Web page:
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Climate

Rich nations are not looking good in the palm-oil dispute

There is perturbation among green campaigners. The Financial Times revealed this week that the UK is planning to eliminate its tariffs on Malaysian palm oil as the price of entering the Comprehensive and Progressive Trans-Pacific Partnership, the jewel in Britain’s otherwise unimpressive post-Brexit crown of trade agreements.

Palm oil, which is used as a biofuel and the World Wildlife Fund estimates is also found in about half of all rich-world supermarket packaged products, has become a test for rewriting the world trading regime to protect the environment. The experiment is not producing encouraging results. Rich-world governments, particularly the EU, are struggling to create green trade-related regulations that are predictable, effective and comply with international law.

Palm oil shot to fame, or notoriety, when it featured in a viral Greenpeace campaign starring Rang-tan, a cartoon orangutan whose forest habitat was destroyed by palm oil plantations. The oil and its derivative products now encounter multiple rich-world consumer and corporate boycotts and official restrictions. The EU has already in effect prevented imports of palm oil for biofuels under its renewable energy directive, and is bringing in a tough new deforestation law targeting the product along with cattle, soy, coffee, cocoa, timber and rubber.

For Indonesia and Malaysia, the world’s two main palm oil producers and both former European imperial possessions, this is rich-world neocolonialism destroying the livelihoods of smallholders. The videoed annual statement of the Indonesian ministry of foreign affairs featured a brief scene of a jackboot marked “EU” trampling a palm oil plantation. Jakarta and Kuala Lumpur have already launched World Trade Organization cases against Brussels over the renewable energy directive, and the issue has jeopardised trade deals the EU is trying to sign in south-east Asia.

Some of the producers’ arguments are reasonable. Blanket bans on palm oil imports make little sense. The WWF points out that palm plantations have impressively heavy yields. Replacing them with soya bean, coconut or sunflower would require between four and ten times as much land, leading to environmental degradation elsewhere.

Criticisms of the UK’s cut in tariffs similarly miss the point. You can make a strong case in principle for placing green conditions on trade if you’re protecting a public good (carbon-sink forests and wildlife habitats), and they are equivalent to domestic environmental regulations. But tariffs are a bad way to do it. They do not discriminate between destructive and sustainable producers within each country, thus failing to create an incentive for individual growers to improve their practices.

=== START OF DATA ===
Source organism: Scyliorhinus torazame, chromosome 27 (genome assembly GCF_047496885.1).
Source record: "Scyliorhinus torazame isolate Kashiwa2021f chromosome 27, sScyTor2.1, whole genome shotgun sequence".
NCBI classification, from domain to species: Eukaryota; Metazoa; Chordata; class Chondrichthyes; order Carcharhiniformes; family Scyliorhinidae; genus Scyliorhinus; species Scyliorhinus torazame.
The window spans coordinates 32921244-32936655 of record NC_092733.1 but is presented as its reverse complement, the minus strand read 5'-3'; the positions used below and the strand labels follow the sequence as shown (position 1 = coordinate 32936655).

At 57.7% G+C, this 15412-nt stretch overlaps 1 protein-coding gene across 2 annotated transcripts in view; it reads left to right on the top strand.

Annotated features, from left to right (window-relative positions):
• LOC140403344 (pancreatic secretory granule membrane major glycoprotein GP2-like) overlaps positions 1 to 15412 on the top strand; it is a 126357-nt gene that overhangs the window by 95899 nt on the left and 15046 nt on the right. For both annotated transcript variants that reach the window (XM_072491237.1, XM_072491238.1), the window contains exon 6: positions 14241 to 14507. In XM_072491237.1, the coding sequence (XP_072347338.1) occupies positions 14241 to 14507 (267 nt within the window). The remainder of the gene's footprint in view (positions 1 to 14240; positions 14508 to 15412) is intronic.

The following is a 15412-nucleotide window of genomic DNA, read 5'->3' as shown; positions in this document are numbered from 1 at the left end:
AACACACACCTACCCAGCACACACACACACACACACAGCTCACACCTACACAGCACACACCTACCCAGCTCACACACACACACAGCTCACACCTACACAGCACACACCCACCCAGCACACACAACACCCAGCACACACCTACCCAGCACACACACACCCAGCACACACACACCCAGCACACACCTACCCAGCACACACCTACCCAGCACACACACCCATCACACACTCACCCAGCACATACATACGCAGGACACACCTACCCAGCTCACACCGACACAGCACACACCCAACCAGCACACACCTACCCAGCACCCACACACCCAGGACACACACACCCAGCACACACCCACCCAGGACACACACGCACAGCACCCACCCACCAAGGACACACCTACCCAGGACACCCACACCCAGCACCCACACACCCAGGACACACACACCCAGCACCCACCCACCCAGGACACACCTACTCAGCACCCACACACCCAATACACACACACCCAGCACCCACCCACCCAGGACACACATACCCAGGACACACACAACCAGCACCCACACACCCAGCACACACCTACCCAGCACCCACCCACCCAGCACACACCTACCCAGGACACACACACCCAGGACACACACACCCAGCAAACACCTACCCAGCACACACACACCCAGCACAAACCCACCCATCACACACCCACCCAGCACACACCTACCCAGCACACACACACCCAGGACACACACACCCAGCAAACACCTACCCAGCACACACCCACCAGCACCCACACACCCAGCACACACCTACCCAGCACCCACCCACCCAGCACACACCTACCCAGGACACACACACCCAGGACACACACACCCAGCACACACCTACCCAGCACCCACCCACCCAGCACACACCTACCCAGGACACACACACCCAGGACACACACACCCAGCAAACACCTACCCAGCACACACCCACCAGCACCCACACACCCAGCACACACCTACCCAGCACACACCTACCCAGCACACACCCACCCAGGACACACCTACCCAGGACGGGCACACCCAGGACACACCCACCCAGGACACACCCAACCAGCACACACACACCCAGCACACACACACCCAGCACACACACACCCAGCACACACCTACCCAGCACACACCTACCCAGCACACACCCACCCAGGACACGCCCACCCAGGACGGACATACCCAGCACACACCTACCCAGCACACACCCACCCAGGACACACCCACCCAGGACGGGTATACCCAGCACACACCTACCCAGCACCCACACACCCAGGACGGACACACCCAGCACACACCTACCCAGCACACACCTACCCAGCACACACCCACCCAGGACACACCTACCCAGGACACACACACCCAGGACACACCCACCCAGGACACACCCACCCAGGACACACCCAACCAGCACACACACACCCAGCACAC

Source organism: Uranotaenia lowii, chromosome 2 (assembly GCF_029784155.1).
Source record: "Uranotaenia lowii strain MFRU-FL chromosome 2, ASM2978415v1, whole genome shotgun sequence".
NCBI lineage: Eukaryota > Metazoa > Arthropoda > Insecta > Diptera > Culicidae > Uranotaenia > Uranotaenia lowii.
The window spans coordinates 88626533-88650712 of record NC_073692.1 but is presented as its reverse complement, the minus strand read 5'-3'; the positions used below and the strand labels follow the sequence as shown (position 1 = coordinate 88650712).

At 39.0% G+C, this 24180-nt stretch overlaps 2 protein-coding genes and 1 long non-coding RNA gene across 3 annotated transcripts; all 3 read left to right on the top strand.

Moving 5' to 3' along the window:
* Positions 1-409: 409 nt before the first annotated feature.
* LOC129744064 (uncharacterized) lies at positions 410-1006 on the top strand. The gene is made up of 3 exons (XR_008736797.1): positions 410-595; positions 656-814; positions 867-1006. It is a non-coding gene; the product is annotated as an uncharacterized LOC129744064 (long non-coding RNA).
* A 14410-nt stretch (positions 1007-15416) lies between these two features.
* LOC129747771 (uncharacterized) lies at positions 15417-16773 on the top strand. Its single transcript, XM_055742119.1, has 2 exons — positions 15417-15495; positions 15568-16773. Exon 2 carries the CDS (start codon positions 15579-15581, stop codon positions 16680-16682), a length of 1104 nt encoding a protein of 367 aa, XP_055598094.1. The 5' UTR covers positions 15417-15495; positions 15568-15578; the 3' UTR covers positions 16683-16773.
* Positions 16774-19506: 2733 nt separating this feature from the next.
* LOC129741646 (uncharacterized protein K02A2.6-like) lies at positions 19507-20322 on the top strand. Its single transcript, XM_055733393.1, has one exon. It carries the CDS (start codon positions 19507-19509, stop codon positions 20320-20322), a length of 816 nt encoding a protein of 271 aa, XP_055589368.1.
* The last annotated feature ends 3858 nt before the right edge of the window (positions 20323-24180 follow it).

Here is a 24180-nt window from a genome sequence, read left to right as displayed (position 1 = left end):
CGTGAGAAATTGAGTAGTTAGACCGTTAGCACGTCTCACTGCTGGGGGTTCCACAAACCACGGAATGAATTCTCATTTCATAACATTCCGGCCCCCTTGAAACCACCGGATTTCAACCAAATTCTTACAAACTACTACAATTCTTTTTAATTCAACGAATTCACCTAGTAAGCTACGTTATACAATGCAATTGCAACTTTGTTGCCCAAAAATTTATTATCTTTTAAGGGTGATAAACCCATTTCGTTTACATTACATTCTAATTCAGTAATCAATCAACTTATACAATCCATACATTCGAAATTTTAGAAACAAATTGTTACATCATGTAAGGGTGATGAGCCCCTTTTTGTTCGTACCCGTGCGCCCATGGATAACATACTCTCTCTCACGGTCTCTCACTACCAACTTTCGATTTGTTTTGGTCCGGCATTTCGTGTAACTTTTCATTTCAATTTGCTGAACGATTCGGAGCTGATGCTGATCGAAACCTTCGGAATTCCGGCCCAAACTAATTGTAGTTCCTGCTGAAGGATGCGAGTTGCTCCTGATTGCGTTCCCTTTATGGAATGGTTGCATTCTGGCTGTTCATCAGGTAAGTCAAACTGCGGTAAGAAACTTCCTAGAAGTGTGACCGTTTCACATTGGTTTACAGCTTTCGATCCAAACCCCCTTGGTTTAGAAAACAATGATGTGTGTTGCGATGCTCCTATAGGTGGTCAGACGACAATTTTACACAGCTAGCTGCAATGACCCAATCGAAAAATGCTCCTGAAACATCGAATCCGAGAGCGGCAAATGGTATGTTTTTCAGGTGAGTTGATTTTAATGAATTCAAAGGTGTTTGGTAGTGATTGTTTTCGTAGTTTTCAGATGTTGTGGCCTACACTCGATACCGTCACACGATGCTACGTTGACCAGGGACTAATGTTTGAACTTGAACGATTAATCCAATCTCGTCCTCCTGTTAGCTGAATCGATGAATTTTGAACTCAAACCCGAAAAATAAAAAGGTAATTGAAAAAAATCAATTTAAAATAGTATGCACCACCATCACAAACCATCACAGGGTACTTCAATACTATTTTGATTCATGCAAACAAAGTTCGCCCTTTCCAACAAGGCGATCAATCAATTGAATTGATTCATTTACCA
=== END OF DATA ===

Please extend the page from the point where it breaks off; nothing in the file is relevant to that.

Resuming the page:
The EU says it is trying to address the latter issue through its new rules on deforestation, which apply to a much wider range of palm oil derivatives, not just biofuel. They set precise criteria for products being allowed into the EU single market, including banning those grown on land that was deforested after December 31 2020. This will require detailed technical efforts involving geolocation and record-keeping to prove compliance, and is much tougher than the UK’s anti-deforestation regime, which merely requires that producers follow local laws.

Seen from Kuala Lumpur and Jakarta, the EU always has some kind of trade restriction in place — it’s just the rationales and instruments that change. There’s always a strong suspicion that its actions are driven by lobbying from European oilseeds producers. As well as the renewable energy directive, Brussels has also put antidumping duties on Indonesian biodiesel (which were later declared illegal by a WTO panel), and more recently on other products made from palm oil including fatty acids.

On the related issue of logging, Indonesia spent five years between 2011 and 2016 agreeing a “voluntary partnership arrangement” with the EU to certify that its timber exports were from sustainably managed forests. Now the EU deforestation initiative, which involves onerous customs inspections of consignments, means starting a whole new process.

Here too, the complainants have a point. Uncertain, onerous and ever-changing regulations act as an unfair trade barrier, whether or not the secret intent is nefarious protectionism. The European Commission is bracing itself for an onslaught of WTO cases over the deforestation rules, not least because Brazil, which has a record of successful litigation, is also affected. Future WTO rulings may at least sort out whether the EU regulations are proportionate and targeted. But WTO dispute settlement is a slow and painful process — the cases against the EU on biofuels are yet to produce rulings after years of litigation — and in the meantime millions of livelihoods are affected.

The EU and other rich economies are failing to address concerns that their actions are arbitrary and lacking in good faith. There’s a case for environmental regulations on trade, but Brussels is making it poorly at the moment, and bringing the whole idea into disrepute.

alan.beattie@ft.com

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